Some prefer the name Turing-Church thesis.

This, then, is the 'working hypothesis' that, in effect, Church proposed:

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[I]t is difficult to see how any language that could actually be runon a physical computer could do more than Fortran can do. The ideathat there is no such language is called Church’s thesis.(Geroch and Hartle 1986: 539)

Church's thesis: A function of positive integers is effectively calculable only if recursive.

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Nachum Dershowitz and Yuri Gurevich and (independently) Wilfried Sieghave also argued that the Church-Turing thesis is susceptible tomathematical proof. Sieg focusses on Turing’s argument I,offering an axiomatized version of it in his 2002 and 2008 (for acritique of Sieg’s approach see Shagrir 2006). In their 2008Dershowitz and Gurevich offer

Turing discussed a thesis that is closely related to Turing’sthesis, namely for every systematic method there is acorresponding substitution-puzzle (where‘substitution-puzzle’, like ‘computable by Turingmachine’, is a rigorously defined concept). He said:

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Notice that the Turing-Church thesis does not entail thesis M; the truth of the Turing-Church thesis is consistent with the falsity of Thesis M (in both its wide and narrow forms). A thesis concerning effective methods - which is to say, concerning procedures of a certain sort that a can carry out - carries no implication concerning the extent of the procedures that are capable of carrying out (since, for example, there might be, among a machine's repertoire of atomic operations, operations that no human being who is working effectively is able to perform). The above-mentioned evidence for the Turing-Church thesis is not also evidence for Thesis M.

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The Church-Turing thesis is a thesis about the extent of effectivemethods, and therein lies its mathematical importance. Putting thisanother way, the thesis concerns what a human being canachieve when working by rote, with paper and pencil (ignoringcontingencies such as boredom, death, or insufficiency of paper). Thethesis carries no implication concerning the extent of whatmachines are capable of achieving (even digital machinesacting in accordance with “explicitly stated rules” (Gregory 1987)).Because, among a machine’s repertoire of basic operations, theremay be operations that a human being working by rote with paper andpencil cannot perform.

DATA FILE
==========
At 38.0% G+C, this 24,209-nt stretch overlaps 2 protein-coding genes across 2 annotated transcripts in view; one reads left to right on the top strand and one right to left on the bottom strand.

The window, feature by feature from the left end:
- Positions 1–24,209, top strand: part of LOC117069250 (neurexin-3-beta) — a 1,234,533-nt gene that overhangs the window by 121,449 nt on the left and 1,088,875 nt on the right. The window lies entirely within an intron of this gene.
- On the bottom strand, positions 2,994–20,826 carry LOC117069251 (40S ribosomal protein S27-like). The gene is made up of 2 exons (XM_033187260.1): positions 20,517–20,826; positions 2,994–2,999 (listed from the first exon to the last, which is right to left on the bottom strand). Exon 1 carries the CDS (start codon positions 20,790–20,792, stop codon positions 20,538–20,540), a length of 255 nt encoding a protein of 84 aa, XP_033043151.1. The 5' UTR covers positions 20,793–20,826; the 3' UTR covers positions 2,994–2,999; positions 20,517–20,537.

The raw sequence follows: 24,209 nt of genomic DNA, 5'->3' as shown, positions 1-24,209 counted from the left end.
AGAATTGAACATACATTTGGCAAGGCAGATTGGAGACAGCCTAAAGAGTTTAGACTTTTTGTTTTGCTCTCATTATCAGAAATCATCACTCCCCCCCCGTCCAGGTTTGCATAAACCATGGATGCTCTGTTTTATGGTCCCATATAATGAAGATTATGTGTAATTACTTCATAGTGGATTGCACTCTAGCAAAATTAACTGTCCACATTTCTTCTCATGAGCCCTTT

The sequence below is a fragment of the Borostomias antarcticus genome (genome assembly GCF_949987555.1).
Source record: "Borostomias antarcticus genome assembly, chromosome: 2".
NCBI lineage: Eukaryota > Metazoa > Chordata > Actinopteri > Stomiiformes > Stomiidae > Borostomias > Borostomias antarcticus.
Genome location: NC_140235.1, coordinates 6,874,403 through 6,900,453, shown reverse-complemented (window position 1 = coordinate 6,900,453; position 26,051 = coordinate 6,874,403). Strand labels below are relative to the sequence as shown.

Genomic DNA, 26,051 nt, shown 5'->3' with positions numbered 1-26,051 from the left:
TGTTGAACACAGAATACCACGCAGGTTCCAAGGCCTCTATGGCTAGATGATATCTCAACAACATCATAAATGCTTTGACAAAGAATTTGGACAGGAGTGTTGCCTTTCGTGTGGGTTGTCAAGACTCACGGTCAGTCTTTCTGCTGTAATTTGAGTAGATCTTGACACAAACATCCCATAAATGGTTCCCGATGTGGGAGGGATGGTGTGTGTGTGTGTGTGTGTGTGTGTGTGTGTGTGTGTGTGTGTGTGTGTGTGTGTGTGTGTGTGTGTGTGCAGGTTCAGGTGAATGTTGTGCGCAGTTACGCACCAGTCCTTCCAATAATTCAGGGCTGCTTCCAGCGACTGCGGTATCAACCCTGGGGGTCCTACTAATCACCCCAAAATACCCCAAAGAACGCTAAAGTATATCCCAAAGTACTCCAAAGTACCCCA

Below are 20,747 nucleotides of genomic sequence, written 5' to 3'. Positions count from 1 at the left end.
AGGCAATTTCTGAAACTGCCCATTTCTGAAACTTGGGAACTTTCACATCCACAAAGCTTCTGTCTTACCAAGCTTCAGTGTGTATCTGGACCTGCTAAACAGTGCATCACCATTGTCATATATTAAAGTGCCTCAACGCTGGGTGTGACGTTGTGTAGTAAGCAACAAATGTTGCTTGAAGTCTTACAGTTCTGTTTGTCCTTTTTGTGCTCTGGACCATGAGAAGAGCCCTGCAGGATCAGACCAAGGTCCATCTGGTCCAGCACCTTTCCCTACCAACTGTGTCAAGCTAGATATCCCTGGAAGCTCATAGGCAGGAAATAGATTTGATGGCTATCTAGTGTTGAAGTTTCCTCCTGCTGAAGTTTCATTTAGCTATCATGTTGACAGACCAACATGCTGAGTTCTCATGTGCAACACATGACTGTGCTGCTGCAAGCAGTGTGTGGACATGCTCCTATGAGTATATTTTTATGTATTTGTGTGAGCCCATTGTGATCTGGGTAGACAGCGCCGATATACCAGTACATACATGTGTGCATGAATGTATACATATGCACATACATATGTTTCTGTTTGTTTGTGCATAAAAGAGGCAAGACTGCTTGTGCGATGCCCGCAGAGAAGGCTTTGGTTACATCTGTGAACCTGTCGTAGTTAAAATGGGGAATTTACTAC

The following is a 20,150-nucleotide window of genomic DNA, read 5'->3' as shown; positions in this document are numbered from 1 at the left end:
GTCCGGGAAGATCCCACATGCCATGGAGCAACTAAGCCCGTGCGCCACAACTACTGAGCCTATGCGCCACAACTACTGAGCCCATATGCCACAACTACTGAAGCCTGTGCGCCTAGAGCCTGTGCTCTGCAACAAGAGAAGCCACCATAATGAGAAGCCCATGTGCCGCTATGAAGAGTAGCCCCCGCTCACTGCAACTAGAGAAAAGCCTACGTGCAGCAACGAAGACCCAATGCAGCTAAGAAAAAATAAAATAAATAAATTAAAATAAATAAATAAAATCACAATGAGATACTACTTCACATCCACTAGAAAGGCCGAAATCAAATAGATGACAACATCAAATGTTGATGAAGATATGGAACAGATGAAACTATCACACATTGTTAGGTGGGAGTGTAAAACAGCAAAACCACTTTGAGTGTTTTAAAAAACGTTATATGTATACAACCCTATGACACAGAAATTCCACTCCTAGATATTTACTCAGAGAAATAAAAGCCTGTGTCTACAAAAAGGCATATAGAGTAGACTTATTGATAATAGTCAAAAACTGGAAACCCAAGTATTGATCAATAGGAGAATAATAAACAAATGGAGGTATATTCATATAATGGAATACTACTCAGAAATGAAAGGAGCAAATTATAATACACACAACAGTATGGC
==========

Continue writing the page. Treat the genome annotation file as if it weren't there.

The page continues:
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A significant recent contribution to the area has been made by Kripke(2013). A conventional view of the status of the Church-Turing thesisis that, while “very considerable intuitive evidence” hasamassed for the thesis, the thesis is “not a precise enoughissue to be itself susceptible to mathematical treatment”, asKripke puts it (2013: 77). Kleene gave an early expression of this nowconventional view:

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connectionist models … may possibly even challenge the strongconstrual of Church’s Thesis as the claim that the class ofwell-defined computations is exhausted by those of Turing machines.(Smolensky 1988: 3)

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Thesis M itself admits of two interpretations, according to whether the phrase 'can be calculated by a machine' is taken in the narrow sense of 'can be calculated by a machine that conforms to the physical laws (if not to the resource constraints) of the actual world', or in a wide sense that abstracts from the issue of whether or not the notional machine in question could exist in the actual world. The narrow version of thesis M is an empirical proposition whose truth-value is unknown. The wide version of thesis M is simply false. Various notional machines have been described which can calculate functions that are not Turing-machine-computable (for example, Abramson (1971), Copeland (1997), (1998c), da Costa and Doria (1991), (1994), Doyle (1982), Hogarth (1994), Pour-El and Richards (1979), (1981), Scarpellini (1963), Siegelmann and Sontag (1994), Stannett (1990), Stewart (1991); Copeland and Sylvan (1999) is a survey).